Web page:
When it comes to psychiatric scientific research, there is a double standard that favors what makes money and disavows what does not make money. When we say “double standard” we mean some rule or principle which is unfairly applied in different ways to different groups or situations, or that favors one group or situation over another. The actual principle in question here is called “evidence-based science.”
Many scientists, particularly those in the psychiatric-pharmaceutical industry, mouth that they favor “evidence-based science” when in fact they favor what can make the most money regardless of the evidence.
A recent Scientific American editorial (“The WHO Takes a Reckless Step“, April, 2019) denigrates Traditional Chinese Medicine because it is purportedly not “evidence-based.”
Yet Scientific American promotes psychiatry and psychiatric drugs, when it knows that every psychiatric drug on the market has somewhere in its fine print a statement to the effect that “we don’t know how it works,” while the FDA approves these drugs based on so-called “evidence.”
Here are some representative quotes:
- The fine print for Rexulti (brexpiprazole, an antipsychotic) says, “the exact way REXULTI works is unknown”.
- The fine print for Latuda (lurasidone, an antipsychotic) says, “It’s not known exactly how LATUDA works, and the precise way antipsychotics work is also unknown”.
- The fine print for Xanax (alprazolam, a benzodiazepine anti-anxiety drug) says, “Their exact mechanism of action is unknown”.
So much for evidence-based practice! The actual evidence is, they don’t have a clue how these drugs are supposed to work — it’s all conjecture!
As we continue to examine the actual evidence, we come up against the adverse reactions, or side effects, of these drugs. This is hard evidence, not conjecture.
What is a Side Effect?
Side effects (also called “adverse reactions”) are the body’s natural response to having a chemical disrupt its normal functioning.
One could also say that there are no drug side effects, these adverse reactions are actually the drug’s real effects; some of these effects just happen to be unwanted.
The FDA takes the adverse side effect of suicide seriously by placing a Black Box Warning on certain psychiatric drugs. For example, the FDA says that “Antidepressants increase the risk of suicidal thinking and behavior (suicidality) in children and adolescents with MDD [Major Depressive Disorder] and other psychiatric disorders.”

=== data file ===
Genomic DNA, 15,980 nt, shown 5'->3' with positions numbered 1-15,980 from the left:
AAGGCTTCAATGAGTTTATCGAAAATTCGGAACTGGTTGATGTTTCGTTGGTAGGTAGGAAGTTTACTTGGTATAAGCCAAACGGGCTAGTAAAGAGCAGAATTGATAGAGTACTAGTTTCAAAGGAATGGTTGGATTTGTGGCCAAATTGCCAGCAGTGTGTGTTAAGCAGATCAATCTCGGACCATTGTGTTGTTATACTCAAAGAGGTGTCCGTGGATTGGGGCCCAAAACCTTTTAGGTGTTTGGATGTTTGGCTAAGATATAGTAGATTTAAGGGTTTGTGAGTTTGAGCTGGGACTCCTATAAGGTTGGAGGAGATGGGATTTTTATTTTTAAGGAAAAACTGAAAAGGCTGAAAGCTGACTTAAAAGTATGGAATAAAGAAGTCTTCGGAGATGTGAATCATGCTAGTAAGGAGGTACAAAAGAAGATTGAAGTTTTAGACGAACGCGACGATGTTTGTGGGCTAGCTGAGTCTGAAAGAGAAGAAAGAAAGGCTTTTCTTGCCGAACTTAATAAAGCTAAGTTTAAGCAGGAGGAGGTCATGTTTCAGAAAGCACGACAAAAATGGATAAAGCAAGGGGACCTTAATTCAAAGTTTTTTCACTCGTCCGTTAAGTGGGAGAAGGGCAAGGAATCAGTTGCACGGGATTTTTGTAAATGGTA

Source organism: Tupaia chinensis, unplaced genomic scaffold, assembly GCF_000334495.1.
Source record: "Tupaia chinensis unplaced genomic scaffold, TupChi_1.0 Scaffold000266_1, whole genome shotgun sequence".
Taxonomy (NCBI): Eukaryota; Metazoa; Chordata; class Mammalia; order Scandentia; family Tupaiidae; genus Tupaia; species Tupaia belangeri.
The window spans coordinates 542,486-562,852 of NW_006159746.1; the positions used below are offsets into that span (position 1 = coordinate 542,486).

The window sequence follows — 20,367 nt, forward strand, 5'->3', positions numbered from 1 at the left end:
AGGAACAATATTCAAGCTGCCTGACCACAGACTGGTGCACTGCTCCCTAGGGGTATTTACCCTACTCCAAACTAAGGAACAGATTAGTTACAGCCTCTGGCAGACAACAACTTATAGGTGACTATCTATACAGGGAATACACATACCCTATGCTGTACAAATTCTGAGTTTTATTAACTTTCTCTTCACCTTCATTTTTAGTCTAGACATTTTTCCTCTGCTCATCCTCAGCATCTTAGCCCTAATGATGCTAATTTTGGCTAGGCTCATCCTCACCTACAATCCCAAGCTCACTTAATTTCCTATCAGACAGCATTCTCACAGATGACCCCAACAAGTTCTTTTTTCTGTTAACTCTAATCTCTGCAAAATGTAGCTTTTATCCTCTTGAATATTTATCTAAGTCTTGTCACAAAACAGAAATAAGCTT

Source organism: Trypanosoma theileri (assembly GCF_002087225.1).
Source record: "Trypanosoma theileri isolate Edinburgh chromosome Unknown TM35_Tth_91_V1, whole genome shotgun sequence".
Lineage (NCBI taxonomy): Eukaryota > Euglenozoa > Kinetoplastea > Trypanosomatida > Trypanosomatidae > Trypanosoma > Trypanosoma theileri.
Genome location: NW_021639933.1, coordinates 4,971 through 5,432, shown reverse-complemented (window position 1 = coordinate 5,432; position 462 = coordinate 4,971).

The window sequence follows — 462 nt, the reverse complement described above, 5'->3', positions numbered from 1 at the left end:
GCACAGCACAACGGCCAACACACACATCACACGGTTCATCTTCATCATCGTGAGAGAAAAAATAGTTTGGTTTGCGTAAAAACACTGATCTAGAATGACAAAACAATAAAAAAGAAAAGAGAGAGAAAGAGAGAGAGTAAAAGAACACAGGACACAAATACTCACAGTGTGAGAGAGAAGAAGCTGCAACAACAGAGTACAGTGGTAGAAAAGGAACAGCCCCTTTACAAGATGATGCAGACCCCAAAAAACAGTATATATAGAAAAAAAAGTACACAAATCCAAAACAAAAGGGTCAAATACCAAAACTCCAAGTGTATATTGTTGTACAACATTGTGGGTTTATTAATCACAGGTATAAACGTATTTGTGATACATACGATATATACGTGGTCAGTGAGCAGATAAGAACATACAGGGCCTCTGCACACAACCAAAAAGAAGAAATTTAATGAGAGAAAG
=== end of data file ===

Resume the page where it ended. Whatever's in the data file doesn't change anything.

What about those who say psychotropic drugs really did make them feel better? Psychotropic drugs may relieve the pressure that an underlying physical problem could be causing but they do not treat, correct or cure any physical disease or condition. This relief may have the person thinking he is better but the relief is not evidence that a psychiatric disorder exists. Ask an illicit drug user whether he feels better when snorting cocaine or smoking dope and he’ll believe that he is, even while the drugs are actually damaging him. Some drugs that are prescribed to treat depression can have a “damping down” effect. They suppress the physical feelings associated with “depression” but they are not alleviating the condition or targeting what is causing it.
Once the drug has worn off, the original problem remains. As a solution or cure to life’s problems, psychotropic drugs do not work.
For the first time the side effects of psychiatric drugs that have been reported to the U.S. Food and Drug Administration (FDA) by doctors, pharmacists, other health care providers and consumers have been decrypted from the FDA’s MedWatch reporting system and been made available to the public in an easy to search psychiatric drug side effects database and search engine. This database is provided as a free public service by the mental health watchdog, Citizens Commission on Human Rights International (CCHR).